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    I think Louis would stop both version of Foreman. The 90s Foreman would probably succumb to a TKO inside 7 rounds.
     
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  10. KidDynamite

    KidDynamite Boxing Addict Full Member

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    Foreman had freakish durability. I don't see Louis having a chance to stop him unless it's very late and Louis will probably be stopped himself before ever getting that opportunity.
     
  11. young griffo

    young griffo Boxing Addict Full Member

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    I agree that George’s cross arm defense and ability to shove attacking fighters off balance with his huge strength was a factor in his durability in his second career.

    But he really did exhibit an amazing chin when required too. I still shake my head at him weathering and then immediately recovering from that 17 punch combination Holyfield bounced off his cement chin. Tyson who had a sturdy as hell chin was rendered senseless by a lesser assault from a lesser version of Holyfield and couldn’t recover between rounds 10-11. Stewart, Morrison and Moorer also landed plenty of hard flush shots which barely registered with George.

    I reckon he always had a rock chin but old Foreman had the endurance and composure to endure huge punishment with a zen like calm.
     
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  12. George Crowcroft

    George Crowcroft 'Snarky Little Gobshite' - IntentionalButt Full Member

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    I pick Louis to stop without a shred of doubt. Holyfield hurt Foreman on three separate occasions with sneaky counters and lengthy combinations. He had him all but out as I recall, at the end of the forth.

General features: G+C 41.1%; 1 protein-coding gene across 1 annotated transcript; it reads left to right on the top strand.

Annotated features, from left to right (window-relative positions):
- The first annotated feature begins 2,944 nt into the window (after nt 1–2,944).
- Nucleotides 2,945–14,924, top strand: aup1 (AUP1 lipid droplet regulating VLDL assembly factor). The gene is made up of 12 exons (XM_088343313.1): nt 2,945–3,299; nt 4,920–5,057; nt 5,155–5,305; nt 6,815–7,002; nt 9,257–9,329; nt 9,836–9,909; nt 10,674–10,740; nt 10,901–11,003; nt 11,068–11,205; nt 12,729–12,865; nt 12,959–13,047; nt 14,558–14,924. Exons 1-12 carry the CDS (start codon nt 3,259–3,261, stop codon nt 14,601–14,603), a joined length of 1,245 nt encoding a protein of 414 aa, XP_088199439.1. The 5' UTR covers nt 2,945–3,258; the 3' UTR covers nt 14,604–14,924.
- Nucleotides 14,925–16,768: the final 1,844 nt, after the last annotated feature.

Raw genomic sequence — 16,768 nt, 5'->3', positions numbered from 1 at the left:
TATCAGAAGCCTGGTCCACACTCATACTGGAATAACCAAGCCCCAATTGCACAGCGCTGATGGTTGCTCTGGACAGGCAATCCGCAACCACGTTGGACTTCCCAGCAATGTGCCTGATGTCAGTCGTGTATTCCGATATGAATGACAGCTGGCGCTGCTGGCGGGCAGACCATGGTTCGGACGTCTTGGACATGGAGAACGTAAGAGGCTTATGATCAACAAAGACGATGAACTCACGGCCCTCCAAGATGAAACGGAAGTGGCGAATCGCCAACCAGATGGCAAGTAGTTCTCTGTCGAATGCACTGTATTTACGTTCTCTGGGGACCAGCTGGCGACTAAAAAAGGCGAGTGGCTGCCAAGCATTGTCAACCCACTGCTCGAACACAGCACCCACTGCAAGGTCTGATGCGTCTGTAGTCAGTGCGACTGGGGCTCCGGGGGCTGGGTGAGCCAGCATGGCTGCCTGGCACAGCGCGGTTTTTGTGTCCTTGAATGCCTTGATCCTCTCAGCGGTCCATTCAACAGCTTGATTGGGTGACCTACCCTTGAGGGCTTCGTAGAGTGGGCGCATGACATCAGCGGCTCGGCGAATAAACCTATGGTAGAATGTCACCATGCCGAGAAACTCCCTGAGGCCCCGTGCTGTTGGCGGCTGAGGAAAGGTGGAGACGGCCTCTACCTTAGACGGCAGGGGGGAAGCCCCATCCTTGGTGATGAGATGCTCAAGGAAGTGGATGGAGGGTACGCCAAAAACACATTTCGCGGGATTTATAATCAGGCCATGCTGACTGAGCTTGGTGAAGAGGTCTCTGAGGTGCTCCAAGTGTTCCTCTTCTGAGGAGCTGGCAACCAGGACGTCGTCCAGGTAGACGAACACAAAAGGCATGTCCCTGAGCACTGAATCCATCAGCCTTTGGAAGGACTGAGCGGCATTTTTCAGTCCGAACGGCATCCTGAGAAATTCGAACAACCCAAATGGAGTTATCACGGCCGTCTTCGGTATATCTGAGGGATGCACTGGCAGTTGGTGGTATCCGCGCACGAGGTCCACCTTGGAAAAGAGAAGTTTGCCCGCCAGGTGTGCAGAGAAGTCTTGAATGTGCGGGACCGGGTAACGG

I find it extremely hard to see Holyfield do that, but Louis not. Louis was better at setting up shots, landing them at angles you don't see coming, better at throwing combinations, getting round a guard and hit much, much harder.
     
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  13. fists of fury

    fists of fury Obsessed with Boxing Full Member

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    Depends on Louis' motivation. He could outbox old George comfortably.
    Old George presents enough of a threat that Louis doesn't need to go in for the kill.
    But for the sake of argument, yes Louis could do it, but it depends on a lot.
    The pace of the fight, for one.
    If Louis could see a fast pace that takes George out of his comfort zone, George may have to fight harder than he'd like, leading to possible tiredness later in the fight.
    Louis would need for George to be tiring, I think.

    Next, accumulative punishment.
    I don't see Louis getting George out of there without having to wear him down first. Louis would have to hit George hard and often enough to mark him up, puff up his eyes, and generally just punish him overall.

    Even if George is taking shots and is tiring, it's possible Louis would have to stagger him with a heavy counter shot to get the ball rolking.